concutiō, cussī, cussus, 3, a.: to shake completely; shake, 2.629; push, 8.237; rouse, spur, 8.3; sift, examine, search, 7.338; agitate, strike with panic, terrify, 4.666; smite, afflict, 5.700. (com- and quatiō)
bacchor, ātus sum, 1, dep. n. and a.: to perform the orgies of Bacchus; rage, rave, 6.78; rush or run madly or wildly, 4.301; fly wildly, 4.666; p., bacchātus, a, um, resounding with the revels of Bacchus, 3.125; filling with fury, spreading fury, 10.41. (Bacchus)
fāma, ae, f.: report, rumor, 1.532; tradition, 7.765; renown, name, fame, 1.463; glory, 9.195; fame, reputation, honor, 4.91; personified as a goddess, Fame, Rumor, 4.173. (cf. φήμη, report)
lāmenta, ōrum, n.: a wailing, cry of grief, lamentation, mourning, moaning, 4.667. (sing. not in good use)
gemitus, ūs, m.: a groaning; a groan, 3.39, et al.; sigh, 1.485; lamentation, 2.486; cry, 2.413; noise, roaring, 3.555. (gemō)
fēmineus, a, um: adj. (fēmina), pertaining to women; female, 9.142; a woman’s, of a woman, 2.584; of women, 4.667; fit for a woman, 12.53.
ululātus, ūs, m.: a yelling, howling, 7.395; wailing, shrieking, 4.667. (ululō)
fremō, uī, itus, 3, n. and a.: to make a murmuring noise; to roar, 1.56; whinny, neigh, 12.82; raise lamentations, 6.175; whiz, 12.922; resound, 4.668; rage, 5.19; to be fierce, furious, 4.229; fume, rave, 12.535; shout and sing, 4.146; a., rage, rave for, clamor for, 11.453, et al.; ore fremere, applaud, shout applause, 5.385; p., fremēns, entis, raging, 4.229.
resonō, āvī, 1, n. and a.: to sound again or loudly; reëcho, resound, 4.668; (w. acc.), make resound, fill, 7.12.
plangor, ōris, m.: lamentation by beating the breast; lamentation, wailing, cry of grief, 2.487. (plangō)
immittō, mīsī, missus, 3, a.: to send upon or to; drive to, 6.312; bring upon, 4.488; let in, 2.495; let fly, go, loosen, 6.1; hurl, fling, cast, 11.562; (with sē), rush into, 6.262; p., immissus, a, um, of the reins of horses, let loose; hence, (fig.), swiftly running, 5.146; unchecked, unbridled, 5.662; of the hair or beard, descending, left growing, neglected, long, 3.593.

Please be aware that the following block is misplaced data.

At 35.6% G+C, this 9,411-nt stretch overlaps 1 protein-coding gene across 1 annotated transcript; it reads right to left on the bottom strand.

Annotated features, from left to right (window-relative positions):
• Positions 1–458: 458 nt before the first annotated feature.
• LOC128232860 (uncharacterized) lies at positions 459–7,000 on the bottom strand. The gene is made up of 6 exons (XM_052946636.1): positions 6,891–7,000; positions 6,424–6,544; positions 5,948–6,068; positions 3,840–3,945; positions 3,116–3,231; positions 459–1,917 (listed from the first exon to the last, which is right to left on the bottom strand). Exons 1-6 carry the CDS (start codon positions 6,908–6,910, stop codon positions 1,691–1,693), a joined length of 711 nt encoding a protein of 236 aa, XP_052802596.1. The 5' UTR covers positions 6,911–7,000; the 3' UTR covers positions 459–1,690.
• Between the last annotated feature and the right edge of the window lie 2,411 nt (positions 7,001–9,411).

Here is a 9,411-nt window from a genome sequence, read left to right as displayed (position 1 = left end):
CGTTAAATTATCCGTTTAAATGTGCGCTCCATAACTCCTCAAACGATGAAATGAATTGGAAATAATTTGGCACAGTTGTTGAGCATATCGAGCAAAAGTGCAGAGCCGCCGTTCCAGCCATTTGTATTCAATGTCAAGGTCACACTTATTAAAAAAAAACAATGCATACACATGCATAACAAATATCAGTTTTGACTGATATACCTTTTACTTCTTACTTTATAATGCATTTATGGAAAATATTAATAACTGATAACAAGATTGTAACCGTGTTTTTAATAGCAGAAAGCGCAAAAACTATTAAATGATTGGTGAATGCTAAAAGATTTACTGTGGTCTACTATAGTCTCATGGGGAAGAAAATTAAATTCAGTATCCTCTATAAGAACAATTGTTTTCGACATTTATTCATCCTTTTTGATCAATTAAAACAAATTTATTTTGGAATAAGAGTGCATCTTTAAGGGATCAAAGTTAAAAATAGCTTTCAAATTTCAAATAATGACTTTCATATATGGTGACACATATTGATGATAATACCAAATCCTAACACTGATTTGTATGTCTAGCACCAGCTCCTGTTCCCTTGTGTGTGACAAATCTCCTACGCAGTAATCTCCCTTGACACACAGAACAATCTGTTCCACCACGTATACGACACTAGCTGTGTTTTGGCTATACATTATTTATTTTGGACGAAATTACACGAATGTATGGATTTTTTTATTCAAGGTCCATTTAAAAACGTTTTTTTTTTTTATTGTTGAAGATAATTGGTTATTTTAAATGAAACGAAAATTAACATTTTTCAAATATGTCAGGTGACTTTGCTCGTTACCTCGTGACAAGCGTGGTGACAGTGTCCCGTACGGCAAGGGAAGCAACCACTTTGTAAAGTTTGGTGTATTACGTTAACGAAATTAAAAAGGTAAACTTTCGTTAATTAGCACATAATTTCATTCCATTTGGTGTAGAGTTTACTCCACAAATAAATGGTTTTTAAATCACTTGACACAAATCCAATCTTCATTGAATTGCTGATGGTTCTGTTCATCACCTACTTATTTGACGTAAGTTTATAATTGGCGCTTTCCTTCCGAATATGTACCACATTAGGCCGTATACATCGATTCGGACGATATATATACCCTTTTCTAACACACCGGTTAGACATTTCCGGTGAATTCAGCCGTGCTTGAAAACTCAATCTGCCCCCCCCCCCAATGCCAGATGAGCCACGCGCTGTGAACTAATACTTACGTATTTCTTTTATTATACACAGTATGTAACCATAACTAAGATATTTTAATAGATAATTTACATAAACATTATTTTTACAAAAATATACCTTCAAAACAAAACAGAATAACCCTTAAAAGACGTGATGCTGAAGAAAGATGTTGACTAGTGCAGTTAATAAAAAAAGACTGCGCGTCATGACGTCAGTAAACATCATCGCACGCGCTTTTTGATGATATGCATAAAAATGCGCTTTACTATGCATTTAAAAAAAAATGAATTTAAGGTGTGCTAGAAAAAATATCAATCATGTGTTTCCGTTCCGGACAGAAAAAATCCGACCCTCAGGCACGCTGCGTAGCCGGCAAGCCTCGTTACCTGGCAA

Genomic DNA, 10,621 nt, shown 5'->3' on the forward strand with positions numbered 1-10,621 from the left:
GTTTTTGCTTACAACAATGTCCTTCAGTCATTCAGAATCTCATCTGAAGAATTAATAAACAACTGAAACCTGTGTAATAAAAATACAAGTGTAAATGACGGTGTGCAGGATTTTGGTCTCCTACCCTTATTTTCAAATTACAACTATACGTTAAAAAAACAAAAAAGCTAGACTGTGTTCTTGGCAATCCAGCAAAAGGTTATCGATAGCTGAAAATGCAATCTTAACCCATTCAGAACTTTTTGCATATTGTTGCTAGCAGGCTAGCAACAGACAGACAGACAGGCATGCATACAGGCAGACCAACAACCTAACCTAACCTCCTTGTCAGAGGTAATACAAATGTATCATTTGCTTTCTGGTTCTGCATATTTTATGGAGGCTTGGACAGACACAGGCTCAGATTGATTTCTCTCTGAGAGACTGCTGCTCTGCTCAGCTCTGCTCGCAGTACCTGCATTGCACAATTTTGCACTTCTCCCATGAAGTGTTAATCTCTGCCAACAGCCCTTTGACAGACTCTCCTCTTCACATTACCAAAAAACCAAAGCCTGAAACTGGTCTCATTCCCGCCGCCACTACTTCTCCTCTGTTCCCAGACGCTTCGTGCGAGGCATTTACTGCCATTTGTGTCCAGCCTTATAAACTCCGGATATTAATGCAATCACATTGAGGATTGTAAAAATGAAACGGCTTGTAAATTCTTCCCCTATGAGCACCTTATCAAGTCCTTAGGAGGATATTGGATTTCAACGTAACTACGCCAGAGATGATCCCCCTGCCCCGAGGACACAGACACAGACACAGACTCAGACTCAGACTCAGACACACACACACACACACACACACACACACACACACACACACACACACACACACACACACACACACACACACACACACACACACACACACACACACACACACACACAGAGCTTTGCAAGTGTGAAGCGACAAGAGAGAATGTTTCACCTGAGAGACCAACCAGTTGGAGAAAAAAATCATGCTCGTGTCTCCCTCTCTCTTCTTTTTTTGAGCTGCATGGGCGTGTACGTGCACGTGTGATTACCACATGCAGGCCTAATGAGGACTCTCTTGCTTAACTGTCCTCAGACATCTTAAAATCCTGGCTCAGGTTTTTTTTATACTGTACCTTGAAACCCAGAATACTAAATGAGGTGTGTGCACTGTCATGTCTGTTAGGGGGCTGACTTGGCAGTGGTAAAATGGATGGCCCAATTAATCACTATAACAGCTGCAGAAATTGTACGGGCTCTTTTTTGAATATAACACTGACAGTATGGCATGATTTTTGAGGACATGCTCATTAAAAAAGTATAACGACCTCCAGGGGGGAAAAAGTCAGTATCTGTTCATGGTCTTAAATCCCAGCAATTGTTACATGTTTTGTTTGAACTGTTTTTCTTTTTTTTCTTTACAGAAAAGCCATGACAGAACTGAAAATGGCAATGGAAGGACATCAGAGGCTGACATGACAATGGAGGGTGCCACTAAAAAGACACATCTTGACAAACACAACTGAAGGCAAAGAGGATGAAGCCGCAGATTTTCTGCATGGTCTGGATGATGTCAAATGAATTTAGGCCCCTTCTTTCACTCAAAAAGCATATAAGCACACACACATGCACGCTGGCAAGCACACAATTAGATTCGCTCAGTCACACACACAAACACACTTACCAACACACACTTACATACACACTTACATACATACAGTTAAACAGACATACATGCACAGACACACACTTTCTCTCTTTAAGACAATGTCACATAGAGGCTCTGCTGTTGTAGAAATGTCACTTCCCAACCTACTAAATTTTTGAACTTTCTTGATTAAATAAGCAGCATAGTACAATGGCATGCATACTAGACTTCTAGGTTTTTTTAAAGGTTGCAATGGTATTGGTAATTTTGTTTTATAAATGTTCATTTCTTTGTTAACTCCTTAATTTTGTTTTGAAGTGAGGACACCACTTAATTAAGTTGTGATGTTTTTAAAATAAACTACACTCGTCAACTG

ruō, ruī, rutus, 3, n. and a.: to fall with violence; tumble down, fall, freq.; fall in battle, 10.756; of the sun, go down, set, 3.508; rush forward, 2.64; of the chariot of Nox, hasten up; ascend, rise, 2.250; advance, 10.256; plunge, rush, 2.353; flee, 12.505; tremble, quake, 8.525; hasten, pass away, 6.539; cause to fall; cast down, 9.516; plow, 1.35; cast, throw up, 1.85; throw up or together, 11.211.
Karthāgō, inis, f.: a city built by Phoenician adventurers on the northern coast of Africa, opposite Sicily, a short distance N.E. of the modern Tunis, 1.13, et al. (Καρχηδών, new city)
Tyros (Tyrus), ī, f.: Tyre, the ancient maritime capital of Phoenicia, 1.346.
furō, uī, 3, n.: to be mad; freq., to rave, be frantic, rage, 1.491; to be furious, burn, storm (for war), 7.625; to be burning or mad with love, 1.659; to be frenzied, in a frenzy, 6.100; inspired, 2.345; distracted with grief, 3.313; plunge madly, 9.552; boil, 7.464; with cognate acc., give vent to one's fury, 12.680.
culmen, inis, n.: a top, summit, height, 2.290; house top, ridge, roof, 2.458. (cf. columna)
volvō, volvī, volūtus, 3, a.: to roll, 1.86; roll along or down, 1.101; roll or cast up, 3.206; toss, hurl, 12.906; roll over, roll in the dust, 12.329; cast, hurl down, 1.116; 9.512; roll, wheel, 1.163; of books, open, unroll, 1.262; of the Fates, fix the circle of events, decree, ordain, dispose, 1.22; 3.376; of the mind, revolve, meditate, reflect upon, 1.305; pass, continue, live through, experience, endure, suffer, 1.9; rotam volvere, to complete a cycle, period; (pass.), volvī, roll over, roll, 10.590; turn or wind about, 7.350; to be shed, to flow, 4.449; roll on, revolve, 1.269.
exanimis, e, and exanimus, a, um: adj. (ex and anima), breathless; lifeless, dead, 1.484; slain, 11.110; breathless with fear, terrified, 4.672.
trepidus, a, um: (adj.), agitated, uneasy, disturbed, trembling, affrighted, 2.380; excited, tumultuous, 11.300; confused, in disorder, 10.283; alarmed, fearful of, anxious for, w. gen., 12.589; panic-stricken, 12.583.
exterreō, uī, itus, 2, a.: to frighten; alarm, startle, terrify, 3.307; flutter in terror, 5.505; p., exterritus, a, um, startled; roused, 4.571.
unguis, is, m.: a finger-nail, 4.673; talon, 12.255; claw, 5.352; in unguem, (polished) to the nail.
foedō, āvī, ātus, 1, a.: to make foul; defile, pollute, 3.227; (fig.), disfigure, mutilate, 2.286; lacerate, wound, 12.871; break, tear in pieces, destroy, 2.55. (foedus)
pūgnus, ī, m.: a fist, hand, 4.673.
atque, or ac: (conj.), and in addition, or and besides; and, as well, and indeed, and, 1.575; freq.; even, 2.626; in comparisons, as, 4.90; than, 3.561.
clāmō, āvī, ātus, 1, a. and n.: to call, 12.600; call; call upon, 4.674; cry out or aloud, shout, 9.442. (rel. to καλέω, call)